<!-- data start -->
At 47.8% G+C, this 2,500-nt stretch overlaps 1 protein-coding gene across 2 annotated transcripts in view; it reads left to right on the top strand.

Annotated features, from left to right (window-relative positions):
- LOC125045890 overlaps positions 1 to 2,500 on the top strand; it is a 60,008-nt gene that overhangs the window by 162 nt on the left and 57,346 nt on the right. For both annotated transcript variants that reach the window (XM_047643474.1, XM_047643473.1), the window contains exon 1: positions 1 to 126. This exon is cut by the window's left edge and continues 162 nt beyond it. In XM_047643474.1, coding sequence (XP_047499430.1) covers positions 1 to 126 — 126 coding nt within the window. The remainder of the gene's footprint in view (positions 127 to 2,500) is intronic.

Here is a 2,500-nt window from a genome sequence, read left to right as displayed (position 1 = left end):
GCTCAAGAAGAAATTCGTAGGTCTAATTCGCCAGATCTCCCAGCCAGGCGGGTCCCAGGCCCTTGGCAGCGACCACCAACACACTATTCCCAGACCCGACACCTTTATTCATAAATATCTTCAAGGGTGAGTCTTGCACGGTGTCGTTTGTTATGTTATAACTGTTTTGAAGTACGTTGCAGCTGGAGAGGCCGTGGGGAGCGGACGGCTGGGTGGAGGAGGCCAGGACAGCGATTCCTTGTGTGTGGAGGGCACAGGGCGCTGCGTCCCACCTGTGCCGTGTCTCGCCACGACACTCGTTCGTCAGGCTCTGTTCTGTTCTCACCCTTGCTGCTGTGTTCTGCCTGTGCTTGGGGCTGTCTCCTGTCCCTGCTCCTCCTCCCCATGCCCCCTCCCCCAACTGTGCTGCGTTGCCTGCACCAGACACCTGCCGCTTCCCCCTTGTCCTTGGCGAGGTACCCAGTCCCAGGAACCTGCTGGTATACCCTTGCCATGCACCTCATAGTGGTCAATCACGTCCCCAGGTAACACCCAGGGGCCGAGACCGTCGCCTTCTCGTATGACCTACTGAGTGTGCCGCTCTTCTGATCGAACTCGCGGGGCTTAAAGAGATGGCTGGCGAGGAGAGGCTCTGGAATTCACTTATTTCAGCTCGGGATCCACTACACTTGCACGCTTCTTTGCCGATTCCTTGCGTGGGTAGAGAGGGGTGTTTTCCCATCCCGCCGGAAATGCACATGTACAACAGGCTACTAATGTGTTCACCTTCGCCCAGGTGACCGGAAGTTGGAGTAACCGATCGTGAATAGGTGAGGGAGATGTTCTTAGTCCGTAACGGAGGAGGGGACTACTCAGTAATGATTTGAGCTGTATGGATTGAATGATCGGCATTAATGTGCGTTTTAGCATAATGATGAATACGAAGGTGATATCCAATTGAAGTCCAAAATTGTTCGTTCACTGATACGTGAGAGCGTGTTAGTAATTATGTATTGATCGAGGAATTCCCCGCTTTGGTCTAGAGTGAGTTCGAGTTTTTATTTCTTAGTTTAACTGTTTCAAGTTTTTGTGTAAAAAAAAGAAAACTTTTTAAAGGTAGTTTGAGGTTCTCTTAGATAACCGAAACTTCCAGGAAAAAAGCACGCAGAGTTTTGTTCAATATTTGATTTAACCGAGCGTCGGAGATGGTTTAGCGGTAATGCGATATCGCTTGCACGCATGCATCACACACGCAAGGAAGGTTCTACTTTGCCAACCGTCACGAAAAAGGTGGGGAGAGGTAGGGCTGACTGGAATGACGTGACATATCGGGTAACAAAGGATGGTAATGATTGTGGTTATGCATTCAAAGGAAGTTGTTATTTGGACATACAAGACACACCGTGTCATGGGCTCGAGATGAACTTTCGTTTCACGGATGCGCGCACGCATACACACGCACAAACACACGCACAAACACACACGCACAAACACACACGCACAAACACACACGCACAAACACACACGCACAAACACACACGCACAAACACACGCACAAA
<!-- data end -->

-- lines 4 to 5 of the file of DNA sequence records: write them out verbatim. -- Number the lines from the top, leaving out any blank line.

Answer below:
Here is a 2,500-nt window from a genome sequence, read left to right as displayed (position 1 = left end):
GCTCAAGAAGAAATTCGTAGGTCTAATTCGCCAGATCTCCCAGCCAGGCGGGTCCCAGGCCCTTGGCAGCGACCACCAACACACTATTCCCAGACCCGACACCTTTATTCATAAATATCTTCAAGGGTGAGTCTTGCACGGTGTCGTTTGTTATGTTATAACTGTTTTGAAGTACGTTGCAGCTGGAGAGGCCGTGGGGAGCGGACGGCTGGGTGGAGGAGGCCAGGACAGCGATTCCTTGTGTGTGGAGGGCACAGGGCGCTGCGTCCCACCTGTGCCGTGTCTCGCCACGACACTCGTTCGTCAGGCTCTGTTCTGTTCTCACCCTTGCTGCTGTGTTCTGCCTGTGCTTGGGGCTGTCTCCTGTCCCTGCTCCTCCTCCCCATGCCCCCTCCCCCAACTGTGCTGCGTTGCCTGCACCAGACACCTGCCGCTTCCCCCTTGTCCTTGGCGAGGTACCCAGTCCCAGGAACCTGCTGGTATACCCTTGCCATGCACCTCATAGTGGTCAATCACGTCCCCAGGTAACACCCAGGGGCCGAGACCGTCGCCTTCTCGTATGACCTACTGAGTGTGCCGCTCTTCTGATCGAACTCGCGGGGCTTAAAGAGATGGCTGGCGAGGAGAGGCTCTGGAATTCACTTATTTCAGCTCGGGATCCACTACACTTGCACGCTTCTTTGCCGATTCCTTGCGTGGGTAGAGAGGGGTGTTTTCCCATCCCGCCGGAAATGCACATGTACAACAGGCTACTAATGTGTTCACCTTCGCCCAGGTGACCGGAAGTTGGAGTAACCGATCGTGAATAGGTGAGGGAGATGTTCTTAGTCCGTAACGGAGGAGGGGACTACTCAGTAATGATTTGAGCTGTATGGATTGAATGATCGGCATTAATGTGCGTTTTAGCATAATGATGAATACGAAGGTGATATCCAATTGAAGTCCAAAATTGTTCGTTCACTGATACGTGAGAGCGTGTTAGTAATTATGTATTGATCGAGGAATTCCCCGCTTTGGTCTAGAGTGAGTTCGAGTTTTTATTTCTTAGTTTAACTGTTTCAAGTTTTTGTGTAAAAAAAAGAAAACTTTTTAAAGGTAGTTTGAGGTTCTCTTAGATAACCGAAACTTCCAGGAAAAAAGCACGCAGAGTTTTGTTCAATATTTGATTTAACCGAGCGTCGGAGATGGTTTAGCGGTAATGCGATATCGCTTGCACGCATGCATCACACACGCAAGGAAGGTTCTACTTTGCCAACCGTCACGAAAAAGGTGGGGAGAGGTAGGGCTGACTGGAATGACGTGACATATCGGGTAACAAAGGATGGTAATGATTGTGGTTATGCATTCAAAGGAAGTTGTTATTTGGACATACAAGACACACCGTGTCATGGGCTCGAGATGAACTTTCGTTTCACGGATGCGCGCACGCATACACACGCACAAACACACGCACAAACACACACGCACAAACACACACGCACAAACACACACGCACAAACACACACGCACAAACACACACGCACAAACACACGCACAAA